Bio1110 Chapter 8 Population Ecology
  1. Species exhibit different distribution patterns in utilizing resources.
    • • The distribution patterns of individuals in populations vary between species and may depend on biotic as well as abiotic factors.

      • Clumped distribution may offer prey such as elk protection against predators.

      • Random distribution often characterize r-selected species such as flowers that produce numerous seeds.

      • Uniform distribution may occur for species such as creosote bushes that produce toxins to keep competitors at a distance.

      What kind of distribution pattern do human populations exhibit?

  2. A population can grow until it approaches the carrying capacity of the environment.
    • • A population's growth rate (r) is its birth rate minus its death rate.

      Under ideal conditions, a population can grow at an exponential rate and reach its biotic potential with high birth rates and low death rates.

      If a pair of deer mice produce a net of 10 pups per breeding cycle, the population increases by a factor of 5, and will reach 6,250 mice in 5 cycles.

    • Carrying capacity (K) is the maximum population size that a habitat can sustain a species indefinitely.

      Real populations cannot sustain exponential growth (J curve) forever.

      Eventually birth and death rates stabilize, and most populations exhibit logistic growth (S curve) when they reach the carrying capacity of the environment.

  3. Species exhibit different reproductive strategies in maximizing their population growth.
    • • Species that pursue r-selected reproductive strategy exhibit

      • high biotic potential

      • short lifespan

      • early maturity

      They are very adaptable and can often exploit new resources with exponential growth.

    • • Species that pursue k-selected reproductive strategy exhibit

      • low biotic potential

      • long lifespan

      • late maturity

      Their populations tend to be more stable, especially in undisturbed, mature areas.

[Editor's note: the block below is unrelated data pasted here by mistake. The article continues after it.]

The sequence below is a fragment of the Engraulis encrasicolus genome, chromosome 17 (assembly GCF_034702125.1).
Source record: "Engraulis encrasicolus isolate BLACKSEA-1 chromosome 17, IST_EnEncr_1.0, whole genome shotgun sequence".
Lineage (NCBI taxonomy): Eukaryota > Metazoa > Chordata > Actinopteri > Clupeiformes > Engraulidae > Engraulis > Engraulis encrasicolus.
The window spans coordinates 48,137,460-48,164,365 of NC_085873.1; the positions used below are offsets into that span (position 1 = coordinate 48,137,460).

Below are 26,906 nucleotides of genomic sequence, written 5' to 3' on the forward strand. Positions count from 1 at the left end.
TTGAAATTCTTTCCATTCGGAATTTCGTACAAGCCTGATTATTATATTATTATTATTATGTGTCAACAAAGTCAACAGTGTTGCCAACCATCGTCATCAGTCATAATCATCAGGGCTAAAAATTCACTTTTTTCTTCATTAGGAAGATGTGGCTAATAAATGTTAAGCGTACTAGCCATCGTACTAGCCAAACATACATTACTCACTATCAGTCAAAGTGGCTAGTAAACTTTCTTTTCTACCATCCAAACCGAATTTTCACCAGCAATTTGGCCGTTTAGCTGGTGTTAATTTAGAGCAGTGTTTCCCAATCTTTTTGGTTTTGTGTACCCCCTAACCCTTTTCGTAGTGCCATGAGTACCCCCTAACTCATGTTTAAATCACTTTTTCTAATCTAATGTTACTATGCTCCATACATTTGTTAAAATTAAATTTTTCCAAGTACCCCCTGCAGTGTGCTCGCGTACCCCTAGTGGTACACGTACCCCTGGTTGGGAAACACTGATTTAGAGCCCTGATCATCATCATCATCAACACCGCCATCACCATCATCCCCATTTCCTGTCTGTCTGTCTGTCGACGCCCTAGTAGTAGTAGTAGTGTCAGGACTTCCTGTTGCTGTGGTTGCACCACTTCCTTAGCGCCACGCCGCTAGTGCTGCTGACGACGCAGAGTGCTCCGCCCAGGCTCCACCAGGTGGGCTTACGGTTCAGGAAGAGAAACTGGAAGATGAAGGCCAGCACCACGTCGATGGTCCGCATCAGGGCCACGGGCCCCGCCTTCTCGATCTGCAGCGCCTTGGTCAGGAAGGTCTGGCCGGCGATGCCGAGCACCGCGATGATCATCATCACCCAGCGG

4. Many species exhibit population cycles, often in interaction with other species.
    • • Some populations, especially r-selected species, may exhibit boom-and-bust cycles.

      When resources are plentiful and/or predators are few, the high biotic potential may allow the population to briefly exceed (overshoot) the carrying capacity (K) of the habitat.

      The resulting high death rate causes a population crash.

      When resources recover, death rates decline, and the cycle repeats.

    • • Community dynamics may play a role in population cycles.

      This example from Isle Royale in Michigan illustrates the inter-dependent nature of a predator-prey relationship.

      The boom and bust cycles of the predator (wolves) often follow those of the prey (moose) population; other factors such as virus outbreaks and severe weather also play a role: the Parvo epidemic of the early 1980's caused the wolf population to crash.

  5. Some predators may play key roles in maintaining balance in the ecosystem.
    • A top predator such as the gray wolf may play the role of a keystone species.

      Wolf absence or presence in Yellowstone is a key factor on the diversity of the whole ecosystem.

    • • When wolves were extirpated from Yellowstone, elk populations increased, and overgrazed their willow food source.

      Fewer willow thickets in turn caused decline of beavers.

      Absence of beaver dams led to fewer ponds and decreased birds that depend on wetlands.

    • • When wolves were reintroduced into Yellowstone, elk populations decreased.

      The willows regrew.

      Beavers return and build dams.

      Beaver dams create wetlands - habitat for birds and other wildlife.